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Life in the unproductive shades of death,
prone; the pale inhabitants come forth, 125
Such evil sin hath wrought; and such a flame Kindled in heaven, that it burns down to earth, And in the furious inquest that it makes
135 On God's behalf, lays waste his fairest works. The very elements, though each be meant The minister of man, to serve his wants, Conspire against him. With his breath, he draws A plague into his blood, and cannot use
1.10 Life’s necessary means, but he must die. Storms rise to o'erwhelm him: or if stormy winds Rise not, the waters of the deep shall rise, And needing none assistance of the storm, Shall roll themselves ashore, and reach him there. 145 The earth shall shake him out of all his holds, Or make his house his grave: nor so content, Shall counterfeit the motions of the flood, And drown him in her dry and dusty gulfs. What then,—were they the wicked above all,
150 And we the righteous, whose fast anchor'd isle Moved not, while theirs was rock'd like a light skiff, The sport of every wave ? No: none are clear, And none than we more guilty. But where all Stand chargeable with guilt, and to the shafts 155
Of wrath obnoxious, God may chuse his mark,
Happy the man who sees a God employed
170 Then God might be surprised, and unforeseen Contingence might alarm him, and disturb The smooth and equal course of his affairs. This truth, philosophy, though eagle-eyed In Nature's tendencies, oft overlooks, And having found his instrument, forgets Or disregards, or more presumptuous still, Denies the power that wields it. God proclaims His hot displeasure against foolish men That live an atheist life; involves the heaven In tempests, quits his grasp upon the winds And gives them all their fury; bids a plague Kindle a fiery boil upon the skin, And putrify the breath of blooming health. He calls for famine, and the meagre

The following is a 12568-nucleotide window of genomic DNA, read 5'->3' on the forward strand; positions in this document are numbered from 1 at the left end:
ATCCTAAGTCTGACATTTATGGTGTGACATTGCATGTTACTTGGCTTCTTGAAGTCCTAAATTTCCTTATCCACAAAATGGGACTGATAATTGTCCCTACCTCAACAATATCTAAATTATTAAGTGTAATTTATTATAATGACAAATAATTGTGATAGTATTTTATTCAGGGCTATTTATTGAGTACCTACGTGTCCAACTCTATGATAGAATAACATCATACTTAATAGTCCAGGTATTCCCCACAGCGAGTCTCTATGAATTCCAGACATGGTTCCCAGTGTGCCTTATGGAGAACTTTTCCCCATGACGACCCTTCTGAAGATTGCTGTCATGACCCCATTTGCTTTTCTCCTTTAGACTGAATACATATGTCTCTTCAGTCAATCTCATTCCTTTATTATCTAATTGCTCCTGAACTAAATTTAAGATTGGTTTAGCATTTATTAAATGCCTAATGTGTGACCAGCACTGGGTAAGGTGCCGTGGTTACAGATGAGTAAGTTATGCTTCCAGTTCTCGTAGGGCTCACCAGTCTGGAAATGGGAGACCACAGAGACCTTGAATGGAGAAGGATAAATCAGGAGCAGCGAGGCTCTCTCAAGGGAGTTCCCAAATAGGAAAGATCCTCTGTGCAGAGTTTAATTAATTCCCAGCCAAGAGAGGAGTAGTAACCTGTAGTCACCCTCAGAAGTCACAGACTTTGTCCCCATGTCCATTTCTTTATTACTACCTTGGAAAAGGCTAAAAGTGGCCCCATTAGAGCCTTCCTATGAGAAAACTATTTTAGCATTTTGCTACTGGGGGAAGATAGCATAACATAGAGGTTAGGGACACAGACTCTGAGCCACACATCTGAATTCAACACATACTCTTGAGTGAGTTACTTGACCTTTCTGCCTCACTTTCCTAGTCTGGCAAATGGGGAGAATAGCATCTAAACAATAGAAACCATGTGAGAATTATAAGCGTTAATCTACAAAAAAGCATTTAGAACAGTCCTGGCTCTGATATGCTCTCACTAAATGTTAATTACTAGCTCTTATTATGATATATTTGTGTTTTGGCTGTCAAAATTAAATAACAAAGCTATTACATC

fiend Blows mildew from between his shrivel'd lips, And taints the golden ear. He springs his mines,
And desolates a nation at a blast.
200 Than a capacious reservoir of means Form’d for his use, and ready at his will ? Go", dress thine eyes with eye-salve, ask of him Or ask of whomsoever he has taught, And learn, though late, the genuine cause of all.
205 England, with all thy faults, I love thee still, My country! and while yet a nook is left Where English minds and manners may be found, Shall be constrain’d to love thee. Though thy clime Be fickle, and thy year, most part, deformed 210 With dripping rains, or wither'd by a frost, I would not yet exchange thy sullen skies And fields without a flower, for warmer France With all her vines ; nor for Ausonia's groves Of golden fruitage and her myrtle bowers. 215 To shake thy senate, and from heights sublime 11 Go, teach eternal wisdom how to rule, Then drop into thyself and be a fool.
Pope. Essuy on Man, ii. 29.
Of patriot eloquence to flash down fire
looks Reflect dishonour on the land I love. How, in the name of soldiership and sense, 225 Should England prosper, when such things, as smooth And tender as a girl, all essenced o'er With odours, and as profligate as sweet, Who sell their laurel for a myrtle wreath, And love when they should fight; when such as these Presume to lay their hand upon the ark
231 Of her magnificent and aweful cause ? Time was when it was praise and boast enough In
every clime, and travel where we might, That we were born her children ; praise enough 235 To fill the ambition of a private man, That Chatham's language was his mother tongue, And Wolfe's a great name compatriot with his own. Farewell those honours, and farewell with them The hope of such hereafter. They have fallen 240 Each in his field of glory: one in arms, And one in council. Wolfe upon the lap Of smiling victory that moment won, And Chatham, heart-sick of his country's shame.
12 Cowper wrote from his own recollection here. In one of his letters he says, “ Nothing could express my rapture when Wolfe made the conquest of Quebec.”
They made us many soldiers. Chatham still
Now hoist the sail, and let the streamers float
beard Braved and defied, and in our own sea proved
13 Who do for yold what Christians do for grace, With open arms their enemies embrace.
Young. Satire vii.